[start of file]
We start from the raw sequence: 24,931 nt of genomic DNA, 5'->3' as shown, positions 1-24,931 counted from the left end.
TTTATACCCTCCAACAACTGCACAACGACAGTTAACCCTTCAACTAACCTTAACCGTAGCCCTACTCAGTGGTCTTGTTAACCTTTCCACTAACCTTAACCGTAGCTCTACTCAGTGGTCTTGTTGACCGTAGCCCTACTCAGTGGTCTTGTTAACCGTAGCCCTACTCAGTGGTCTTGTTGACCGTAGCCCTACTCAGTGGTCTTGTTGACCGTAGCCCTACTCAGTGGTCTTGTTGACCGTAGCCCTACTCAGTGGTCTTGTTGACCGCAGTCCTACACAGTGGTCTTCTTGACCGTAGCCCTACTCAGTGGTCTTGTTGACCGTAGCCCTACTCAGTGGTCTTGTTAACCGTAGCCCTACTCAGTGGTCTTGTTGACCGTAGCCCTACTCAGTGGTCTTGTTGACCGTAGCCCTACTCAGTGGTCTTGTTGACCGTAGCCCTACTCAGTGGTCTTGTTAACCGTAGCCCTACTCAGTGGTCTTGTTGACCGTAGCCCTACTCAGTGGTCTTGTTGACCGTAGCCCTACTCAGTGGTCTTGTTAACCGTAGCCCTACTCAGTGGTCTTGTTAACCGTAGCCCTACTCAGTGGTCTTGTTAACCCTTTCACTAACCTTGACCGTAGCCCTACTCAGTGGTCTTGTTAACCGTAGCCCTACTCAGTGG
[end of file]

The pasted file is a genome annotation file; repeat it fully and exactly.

We start from the raw sequence: 24,931 nt of genomic DNA, 5'->3' as shown, positions 1-24,931 counted from the left end.
TTTATACCCTCCAACAACTGCACAACGACAGTTAACCCTTCAACTAACCTTAACCGTAGCCCTACTCAGTGGTCTTGTTAACCTTTCCACTAACCTTAACCGTAGCTCTACTCAGTGGTCTTGTTGACCGTAGCCCTACTCAGTGGTCTTGTTAACCGTAGCCCTACTCAGTGGTCTTGTTGACCGTAGCCCTACTCAGTGGTCTTGTTGACCGTAGCCCTACTCAGTGGTCTTGTTGACCGTAGCCCTACTCAGTGGTCTTGTTGACCGCAGTCCTACACAGTGGTCTTCTTGACCGTAGCCCTACTCAGTGGTCTTGTTGACCGTAGCCCTACTCAGTGGTCTTGTTAACCGTAGCCCTACTCAGTGGTCTTGTTGACCGTAGCCCTACTCAGTGGTCTTGTTGACCGTAGCCCTACTCAGTGGTCTTGTTGACCGTAGCCCTACTCAGTGGTCTTGTTAACCGTAGCCCTACTCAGTGGTCTTGTTGACCGTAGCCCTACTCAGTGGTCTTGTTGACCGTAGCCCTACTCAGTGGTCTTGTTAACCGTAGCCCTACTCAGTGGTCTTGTTAACCGTAGCCCTACTCAGTGGTCTTGTTAACCCTTTCACTAACCTTGACCGTAGCCCTACTCAGTGGTCTTGTTAACCGTAGCCCTACTCAGTGG